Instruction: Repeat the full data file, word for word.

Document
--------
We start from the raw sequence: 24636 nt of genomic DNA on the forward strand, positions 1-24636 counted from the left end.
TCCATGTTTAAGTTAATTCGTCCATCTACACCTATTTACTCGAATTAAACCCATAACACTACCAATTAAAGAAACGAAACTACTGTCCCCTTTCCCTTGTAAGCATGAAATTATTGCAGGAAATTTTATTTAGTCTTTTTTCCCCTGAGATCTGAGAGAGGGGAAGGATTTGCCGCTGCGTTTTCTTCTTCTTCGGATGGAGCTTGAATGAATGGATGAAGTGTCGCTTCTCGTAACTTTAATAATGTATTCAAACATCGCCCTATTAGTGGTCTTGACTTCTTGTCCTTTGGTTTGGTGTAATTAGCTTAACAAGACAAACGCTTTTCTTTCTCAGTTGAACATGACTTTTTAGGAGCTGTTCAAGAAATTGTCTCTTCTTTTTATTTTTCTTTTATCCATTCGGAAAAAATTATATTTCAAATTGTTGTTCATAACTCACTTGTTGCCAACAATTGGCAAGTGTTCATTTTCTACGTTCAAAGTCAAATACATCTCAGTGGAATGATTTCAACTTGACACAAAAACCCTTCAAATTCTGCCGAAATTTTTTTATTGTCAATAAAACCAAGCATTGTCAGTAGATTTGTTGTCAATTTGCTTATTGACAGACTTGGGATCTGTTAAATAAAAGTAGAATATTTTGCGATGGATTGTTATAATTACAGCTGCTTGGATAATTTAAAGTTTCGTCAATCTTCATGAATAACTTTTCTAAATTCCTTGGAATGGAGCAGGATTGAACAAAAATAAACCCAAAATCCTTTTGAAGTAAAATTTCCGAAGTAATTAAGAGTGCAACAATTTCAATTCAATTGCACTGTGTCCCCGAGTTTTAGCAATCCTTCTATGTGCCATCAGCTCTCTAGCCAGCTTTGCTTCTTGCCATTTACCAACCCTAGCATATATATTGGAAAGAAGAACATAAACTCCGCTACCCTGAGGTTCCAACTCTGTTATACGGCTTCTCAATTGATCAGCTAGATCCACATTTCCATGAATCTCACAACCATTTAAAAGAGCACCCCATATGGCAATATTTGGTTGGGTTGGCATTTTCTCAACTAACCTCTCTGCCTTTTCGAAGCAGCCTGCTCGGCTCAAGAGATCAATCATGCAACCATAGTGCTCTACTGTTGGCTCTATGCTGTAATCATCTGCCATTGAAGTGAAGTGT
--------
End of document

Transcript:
We start from the raw sequence: 24636 nt of genomic DNA on the forward strand, positions 1-24636 counted from the left end.
TCCATGTTTAAGTTAATTCGTCCATCTACACCTATTTACTCGAATTAAACCCATAACACTACCAATTAAAGAAACGAAACTACTGTCCCCTTTCCCTTGTAAGCATGAAATTATTGCAGGAAATTTTATTTAGTCTTTTTTCCCCTGAGATCTGAGAGAGGGGAAGGATTTGCCGCTGCGTTTTCTTCTTCTTCGGATGGAGCTTGAATGAATGGATGAAGTGTCGCTTCTCGTAACTTTAATAATGTATTCAAACATCGCCCTATTAGTGGTCTTGACTTCTTGTCCTTTGGTTTGGTGTAATTAGCTTAACAAGACAAACGCTTTTCTTTCTCAGTTGAACATGACTTTTTAGGAGCTGTTCAAGAAATTGTCTCTTCTTTTTATTTTTCTTTTATCCATTCGGAAAAAATTATATTTCAAATTGTTGTTCATAACTCACTTGTTGCCAACAATTGGCAAGTGTTCATTTTCTACGTTCAAAGTCAAATACATCTCAGTGGAATGATTTCAACTTGACACAAAAACCCTTCAAATTCTGCCGAAATTTTTTTATTGTCAATAAAACCAAGCATTGTCAGTAGATTTGTTGTCAATTTGCTTATTGACAGACTTGGGATCTGTTAAATAAAAGTAGAATATTTTGCGATGGATTGTTATAATTACAGCTGCTTGGATAATTTAAAGTTTCGTCAATCTTCATGAATAACTTTTCTAAATTCCTTGGAATGGAGCAGGATTGAACAAAAATAAACCCAAAATCCTTTTGAAGTAAAATTTCCGAAGTAATTAAGAGTGCAACAATTTCAATTCAATTGCACTGTGTCCCCGAGTTTTAGCAATCCTTCTATGTGCCATCAGCTCTCTAGCCAGCTTTGCTTCTTGCCATTTACCAACCCTAGCATATATATTGGAAAGAAGAACATAAACTCCGCTACCCTGAGGTTCCAACTCTGTTATACGGCTTCTCAATTGATCAGCTAGATCCACATTTCCATGAATCTCACAACCATTTAAAAGAGCACCCCATATGGCAATATTTGGTTGGGTTGGCATTTTCTCAACTAACCTCTCTGCCTTTTCGAAGCAGCCTGCTCGGCTCAAGAGATCAATCATGCAACCATAGTGCTCTACTGTTGGCTCTATGCTGTAATCATCTGCCATTGAAGTGAAGTGT